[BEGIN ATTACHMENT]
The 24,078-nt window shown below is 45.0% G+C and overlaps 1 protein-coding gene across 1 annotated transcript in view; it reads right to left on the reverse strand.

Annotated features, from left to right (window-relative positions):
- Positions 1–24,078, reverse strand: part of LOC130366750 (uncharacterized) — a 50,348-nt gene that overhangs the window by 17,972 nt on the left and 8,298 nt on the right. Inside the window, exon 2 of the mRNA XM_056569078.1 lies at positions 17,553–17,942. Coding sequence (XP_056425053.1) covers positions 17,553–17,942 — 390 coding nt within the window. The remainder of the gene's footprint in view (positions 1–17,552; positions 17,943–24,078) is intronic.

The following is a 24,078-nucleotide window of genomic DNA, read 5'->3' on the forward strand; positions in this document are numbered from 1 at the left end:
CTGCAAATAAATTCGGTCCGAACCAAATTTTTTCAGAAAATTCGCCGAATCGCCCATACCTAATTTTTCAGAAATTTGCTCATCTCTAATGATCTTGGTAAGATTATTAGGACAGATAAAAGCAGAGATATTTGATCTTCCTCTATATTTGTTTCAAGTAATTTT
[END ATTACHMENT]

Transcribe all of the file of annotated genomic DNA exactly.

The 24,078-nt window shown below is 45.0% G+C and overlaps 1 protein-coding gene across 1 annotated transcript in view; it reads right to left on the reverse strand.

Annotated features, from left to right (window-relative positions):
- Positions 1–24,078, reverse strand: part of LOC130366750 (uncharacterized) — a 50,348-nt gene that overhangs the window by 17,972 nt on the left and 8,298 nt on the right. Inside the window, exon 2 of the mRNA XM_056569078.1 lies at positions 17,553–17,942. Coding sequence (XP_056425053.1) covers positions 17,553–17,942 — 390 coding nt within the window. The remainder of the gene's footprint in view (positions 1–17,552; positions 17,943–24,078) is intronic.

The following is a 24,078-nucleotide window of genomic DNA, read 5'->3' on the forward strand; positions in this document are numbered from 1 at the left end:
CTGCAAATAAATTCGGTCCGAACCAAATTTTTTCAGAAAATTCGCCGAATCGCCCATACCTAATTTTTCAGAAATTTGCTCATCTCTAATGATCTTGGTAAGATTATTAGGACAGATAAAAGCAGAGATATTTGATCTTCCTCTATATTTGTTTCAAGTAATTTT